The Christmas cards Facebook banned

A British artist’s Christmas cards were recently banned from Facebook for having “adult content.”

Adult content? That’s prude-speak for sex.

The banned cards showed a robin, a stag, and a squirrel, none of them doing anything unconventional for Christmas cards, although in fairness these are creatures who, in the normal course of their lives will either have sex or at least try to.

So why the ban? The artist says she didn’t even describe the robin as being a red[gasp]breast, just a robin. She’s tried to get Facebook to reconsider but you can pretty well guess how well that’s worked.

It could be that the decision-making algorithm looked at some of her other cards. One reads, “No / Fucking / Ho.” But that’s not the one she was promoting, Still, thought the algorithm, There’s got to be something wrong with that robin.

The artist has a disabled husband and selling her work is a major source of income, so however funny the ban is, it’s also serious. If you’d like to see her work–or even buy some in the interest of supporting her and annoying Facebook, you can find it here.

And if that link doesn’t work, try this one. It’s her Facebook page, with no robin except where it’s part of an article on this whole flap. The link in the last paragraph worked when I first put it up, then when I checked took me to something completely irrelevant. I’ve corrected it but don’t know how long it will work this time; it’s not just Facebook; Google’s also got it in for this woman.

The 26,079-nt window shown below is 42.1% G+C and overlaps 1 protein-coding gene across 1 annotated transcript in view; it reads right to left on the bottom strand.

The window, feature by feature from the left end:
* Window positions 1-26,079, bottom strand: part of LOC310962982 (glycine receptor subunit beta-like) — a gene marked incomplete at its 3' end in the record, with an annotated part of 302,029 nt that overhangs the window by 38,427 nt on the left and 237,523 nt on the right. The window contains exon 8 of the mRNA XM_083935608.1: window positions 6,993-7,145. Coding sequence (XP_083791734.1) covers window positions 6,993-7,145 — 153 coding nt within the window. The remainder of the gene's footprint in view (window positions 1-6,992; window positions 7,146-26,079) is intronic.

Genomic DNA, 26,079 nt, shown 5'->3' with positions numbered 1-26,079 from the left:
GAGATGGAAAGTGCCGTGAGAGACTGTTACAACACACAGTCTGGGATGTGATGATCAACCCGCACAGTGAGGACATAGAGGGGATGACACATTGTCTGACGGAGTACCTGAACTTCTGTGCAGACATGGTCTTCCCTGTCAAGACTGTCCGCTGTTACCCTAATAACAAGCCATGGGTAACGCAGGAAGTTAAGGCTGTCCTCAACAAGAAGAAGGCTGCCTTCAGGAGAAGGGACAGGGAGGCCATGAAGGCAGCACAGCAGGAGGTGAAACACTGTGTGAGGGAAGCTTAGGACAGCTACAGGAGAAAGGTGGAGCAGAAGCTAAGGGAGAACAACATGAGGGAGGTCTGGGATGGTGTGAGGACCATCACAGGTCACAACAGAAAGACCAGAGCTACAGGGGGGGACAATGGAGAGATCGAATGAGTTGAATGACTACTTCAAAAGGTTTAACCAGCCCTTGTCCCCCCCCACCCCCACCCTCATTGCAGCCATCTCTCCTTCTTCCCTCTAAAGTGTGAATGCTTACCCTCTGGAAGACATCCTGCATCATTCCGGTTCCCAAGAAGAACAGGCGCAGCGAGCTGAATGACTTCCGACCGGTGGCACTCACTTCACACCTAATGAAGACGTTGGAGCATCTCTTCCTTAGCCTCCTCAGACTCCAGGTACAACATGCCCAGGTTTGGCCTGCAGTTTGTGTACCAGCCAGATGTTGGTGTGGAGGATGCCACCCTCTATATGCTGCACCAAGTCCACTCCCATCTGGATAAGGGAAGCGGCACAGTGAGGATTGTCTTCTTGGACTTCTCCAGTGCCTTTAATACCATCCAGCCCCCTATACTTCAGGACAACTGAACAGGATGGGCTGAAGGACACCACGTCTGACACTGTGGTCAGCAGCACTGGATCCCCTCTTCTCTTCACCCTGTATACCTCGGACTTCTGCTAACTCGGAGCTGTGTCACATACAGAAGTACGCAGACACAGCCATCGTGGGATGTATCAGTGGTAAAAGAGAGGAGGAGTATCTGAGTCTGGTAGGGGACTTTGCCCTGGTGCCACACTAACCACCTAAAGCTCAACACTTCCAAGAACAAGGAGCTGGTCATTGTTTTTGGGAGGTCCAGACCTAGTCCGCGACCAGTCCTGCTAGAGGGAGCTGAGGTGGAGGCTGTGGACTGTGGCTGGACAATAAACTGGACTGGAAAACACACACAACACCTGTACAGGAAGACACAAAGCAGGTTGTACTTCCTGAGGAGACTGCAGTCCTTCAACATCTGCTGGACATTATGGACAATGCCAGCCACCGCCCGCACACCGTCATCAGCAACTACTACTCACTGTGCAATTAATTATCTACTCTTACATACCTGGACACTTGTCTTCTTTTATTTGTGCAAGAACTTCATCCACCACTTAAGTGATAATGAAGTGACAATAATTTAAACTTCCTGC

49 thoughts on “The Christmas cards Facebook banned

  1. It seems the the minds (AI?) at FB are doing all sorts of weird things. An Author friend of mine (Andra Watkins) is having similar difficulties with her posts being hidden and held for a King’s ransom.

    Liked by 1 person

  2. It’s true the cards with the stag, the robin and the squirrel don’t have any sexual content, but I really wouldn’t want the others popping up at me on FB. I’ll admit to being a bit old-fashioned about what I like to see on Christmas cards and naked women don’t even appear on the list.

    Liked by 1 person

    • As I understand it, those weren’t the ones she was promoting on Facebook–just three very neutral, traditional ones. Surely an artist’s range shouldn’t limit where she can promote her more conventional work.


  3. I’ve always had a decidedly negative opinion of FB. In way back times I signed on and came across a ‘friend’ posting about changing a diaper! That pretty much ended it for me. Just recently I emailed a friend commenting about an attachment she had sent and Google interrupted my attempt to ‘send’ by asking if I had forgotten to attach said attachment. Very creepy feeling to think that every word I type is being monitored. Perhaps I’m getting to an age of curmudgeonhood, but this trend just feels so wrong.

    Liked by 1 person

    • I don’t know details, but I heard a radio news snippet about a couple of academics who were able to do a personality profile from a single Facebook page like, and it was accurate enough to boost the effectiveness of targeted ads. It’s enough to make you want to crawl into bed and pull the covers over your head.

      I was just emailed an ad for discounted jeans. I was about to click the link when I remembered I have enough jeans. I’m telling you, they’re inside our heads.


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